“Disappointing where it matters, surprisingly good where it doesn’t.”
Samantha Rogers (Roxborough) works in a bar, where her no-nonsense approach draws the attention of somewhat shady fight agent Sonny Cool (Kove), who convinces her to try her hand in the world of unsanctioned women’s MMA. While the money’s good, a brutal beating at the hands of current champion Mona (Bridgett Riley) convinces Rogers to give up. However, Cool comes knocking on her door with news of a 16-woman contest with a six-figure, winner take all payout, that would set single-mom Rogers and her disabled daughter (Roxborough’s real daughter) up for life. The bad news is in two parts: it’s no-holds barred, and Mona will also be in the field, along with thoroughly shady agent Nedish (Mandylor), for whom Cool has no affection.
Yeah, stop me if you’ve heard that plotline before. This would be tolerable – heck, JCVD pretty much made a career out of it – if the action was anything to write home about, but it occupies an uneasy ground between being realistic and choreographed, which satisfies as neither. This results in the viewer watching a supposed MMA fight, in which the combatants do front-flips, splits and other moves that you just do not see inside the octagon. Similarly, these are supposedly the baddest women on the planet…and they all look like supermodels? I’m also forced to wonder how an event, staged in front of, ooh, perhaps dozens of people, can fund a purse of half a million dollars. If that truly were the case, I’d have sold this site to News Corp, and be typing this from a beach somewhere in the South Pacific.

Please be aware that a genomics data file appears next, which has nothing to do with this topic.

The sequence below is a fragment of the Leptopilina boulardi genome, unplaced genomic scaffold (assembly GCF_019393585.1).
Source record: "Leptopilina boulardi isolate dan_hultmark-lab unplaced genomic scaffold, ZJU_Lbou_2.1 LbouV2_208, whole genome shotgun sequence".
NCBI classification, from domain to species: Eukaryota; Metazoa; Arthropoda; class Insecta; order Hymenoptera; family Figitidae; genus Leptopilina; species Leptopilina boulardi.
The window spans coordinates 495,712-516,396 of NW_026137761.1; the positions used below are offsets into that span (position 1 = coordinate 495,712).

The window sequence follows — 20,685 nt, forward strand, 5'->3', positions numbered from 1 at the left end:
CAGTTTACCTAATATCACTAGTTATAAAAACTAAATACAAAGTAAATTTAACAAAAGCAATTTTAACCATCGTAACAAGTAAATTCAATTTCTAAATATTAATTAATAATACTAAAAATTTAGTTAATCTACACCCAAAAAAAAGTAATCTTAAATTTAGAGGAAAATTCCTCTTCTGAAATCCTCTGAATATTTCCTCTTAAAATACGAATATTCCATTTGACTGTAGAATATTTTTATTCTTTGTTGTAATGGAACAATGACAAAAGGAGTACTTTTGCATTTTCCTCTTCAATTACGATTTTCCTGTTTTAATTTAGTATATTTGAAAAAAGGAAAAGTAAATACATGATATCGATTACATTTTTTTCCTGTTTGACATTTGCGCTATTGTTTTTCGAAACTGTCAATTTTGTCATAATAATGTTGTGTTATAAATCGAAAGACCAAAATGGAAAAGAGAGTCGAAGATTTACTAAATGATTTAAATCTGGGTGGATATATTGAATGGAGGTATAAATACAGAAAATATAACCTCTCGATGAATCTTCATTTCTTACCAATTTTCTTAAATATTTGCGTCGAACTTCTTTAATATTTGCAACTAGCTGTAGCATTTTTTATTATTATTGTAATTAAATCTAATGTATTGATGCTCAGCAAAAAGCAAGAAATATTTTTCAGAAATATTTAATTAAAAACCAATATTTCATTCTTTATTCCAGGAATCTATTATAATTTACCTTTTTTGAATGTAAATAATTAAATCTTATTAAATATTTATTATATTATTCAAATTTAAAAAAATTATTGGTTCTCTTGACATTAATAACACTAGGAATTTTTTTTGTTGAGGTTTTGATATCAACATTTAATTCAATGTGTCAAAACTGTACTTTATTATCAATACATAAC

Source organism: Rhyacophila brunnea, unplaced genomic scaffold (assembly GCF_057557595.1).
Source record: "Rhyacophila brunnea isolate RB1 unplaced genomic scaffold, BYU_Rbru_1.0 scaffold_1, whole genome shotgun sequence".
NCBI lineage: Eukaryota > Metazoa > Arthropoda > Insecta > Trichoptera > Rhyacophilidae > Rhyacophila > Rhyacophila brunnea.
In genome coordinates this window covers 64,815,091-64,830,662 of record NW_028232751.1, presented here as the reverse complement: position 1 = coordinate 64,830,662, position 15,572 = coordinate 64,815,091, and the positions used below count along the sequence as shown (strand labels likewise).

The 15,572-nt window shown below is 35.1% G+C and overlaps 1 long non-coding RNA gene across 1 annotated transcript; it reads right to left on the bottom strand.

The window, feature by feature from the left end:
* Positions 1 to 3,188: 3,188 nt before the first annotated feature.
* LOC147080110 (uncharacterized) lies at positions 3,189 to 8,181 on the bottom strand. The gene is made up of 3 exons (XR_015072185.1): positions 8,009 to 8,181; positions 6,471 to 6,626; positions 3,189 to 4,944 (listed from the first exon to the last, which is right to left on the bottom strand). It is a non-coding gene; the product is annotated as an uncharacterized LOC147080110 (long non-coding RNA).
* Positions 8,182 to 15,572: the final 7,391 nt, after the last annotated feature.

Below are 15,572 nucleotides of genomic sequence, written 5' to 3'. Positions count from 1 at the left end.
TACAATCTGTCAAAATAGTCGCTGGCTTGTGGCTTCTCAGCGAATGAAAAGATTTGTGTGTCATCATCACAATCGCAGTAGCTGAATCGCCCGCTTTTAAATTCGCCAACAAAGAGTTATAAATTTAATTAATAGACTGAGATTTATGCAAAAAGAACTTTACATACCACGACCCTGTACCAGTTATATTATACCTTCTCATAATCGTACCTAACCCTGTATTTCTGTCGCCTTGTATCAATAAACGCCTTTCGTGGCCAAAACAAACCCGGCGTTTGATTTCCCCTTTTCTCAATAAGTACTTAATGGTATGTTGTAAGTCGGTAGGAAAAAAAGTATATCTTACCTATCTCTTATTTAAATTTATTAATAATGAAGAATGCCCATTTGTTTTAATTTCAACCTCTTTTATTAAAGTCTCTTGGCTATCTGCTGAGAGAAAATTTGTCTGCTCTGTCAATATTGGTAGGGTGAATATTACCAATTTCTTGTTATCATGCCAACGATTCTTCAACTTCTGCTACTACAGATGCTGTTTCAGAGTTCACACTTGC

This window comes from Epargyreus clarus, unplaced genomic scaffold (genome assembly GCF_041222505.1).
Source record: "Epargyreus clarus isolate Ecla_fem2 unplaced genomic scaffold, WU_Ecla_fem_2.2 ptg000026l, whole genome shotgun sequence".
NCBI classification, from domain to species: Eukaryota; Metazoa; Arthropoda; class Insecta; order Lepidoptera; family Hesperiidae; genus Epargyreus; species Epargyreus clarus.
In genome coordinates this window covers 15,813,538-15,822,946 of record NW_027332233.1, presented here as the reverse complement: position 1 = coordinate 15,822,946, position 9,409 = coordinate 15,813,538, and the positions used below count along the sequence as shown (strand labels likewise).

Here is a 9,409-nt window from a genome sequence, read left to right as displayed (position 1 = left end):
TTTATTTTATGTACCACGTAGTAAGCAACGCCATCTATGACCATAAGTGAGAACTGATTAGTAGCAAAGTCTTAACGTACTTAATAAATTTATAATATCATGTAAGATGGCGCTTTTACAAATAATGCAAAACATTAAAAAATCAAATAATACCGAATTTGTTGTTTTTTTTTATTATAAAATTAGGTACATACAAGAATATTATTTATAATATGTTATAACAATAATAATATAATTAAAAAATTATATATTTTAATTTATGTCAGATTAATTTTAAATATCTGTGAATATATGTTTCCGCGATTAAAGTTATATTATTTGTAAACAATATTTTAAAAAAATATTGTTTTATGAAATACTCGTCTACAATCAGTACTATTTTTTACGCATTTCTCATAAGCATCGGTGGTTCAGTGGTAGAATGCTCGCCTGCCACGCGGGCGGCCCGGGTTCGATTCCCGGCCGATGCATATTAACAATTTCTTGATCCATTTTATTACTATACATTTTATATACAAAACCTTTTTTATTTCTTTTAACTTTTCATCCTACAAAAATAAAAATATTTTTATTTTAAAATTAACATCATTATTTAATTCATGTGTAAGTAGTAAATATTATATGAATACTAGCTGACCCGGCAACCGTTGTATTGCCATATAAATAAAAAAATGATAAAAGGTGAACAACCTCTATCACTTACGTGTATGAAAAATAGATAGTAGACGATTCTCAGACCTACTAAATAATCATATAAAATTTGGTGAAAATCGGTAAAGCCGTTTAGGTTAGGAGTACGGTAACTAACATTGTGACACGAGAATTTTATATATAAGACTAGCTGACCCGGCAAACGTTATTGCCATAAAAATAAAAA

Surprisingly, the best things about this are the performances. Roxborough is convincing, Kove unexpectedly likeable, Mandylor appropriately sleazy and Mulkey, as Al the trainer, channels Michael Madsen to good effect. I imagine Etebari probably met Roxborough on the set of Witchblade, where he played Ian Nottingham, and she doubled for Yancy Butler. [I note, with amusement, that a scene with Oscar-winner Sir Anthony Hopkins, who happened to be on location one day, ended up on the cutting-room floor!] Perhaps the standout was Spice Williams-Crosby as a veteran fighter, who advises Samantha – she has been doing stunt-work for over a quarter of a century now, and brings that experience and intensity to her supporting role. However, on balance, I’d rather have had action that worked and acting that didn’t; the end result is largely forgettable and fails to deliver as promised.
Dir: Eric Etebari
Star: Jeanette Roxborough, Martin Kove, Louis Mandylor, Chris Mulkey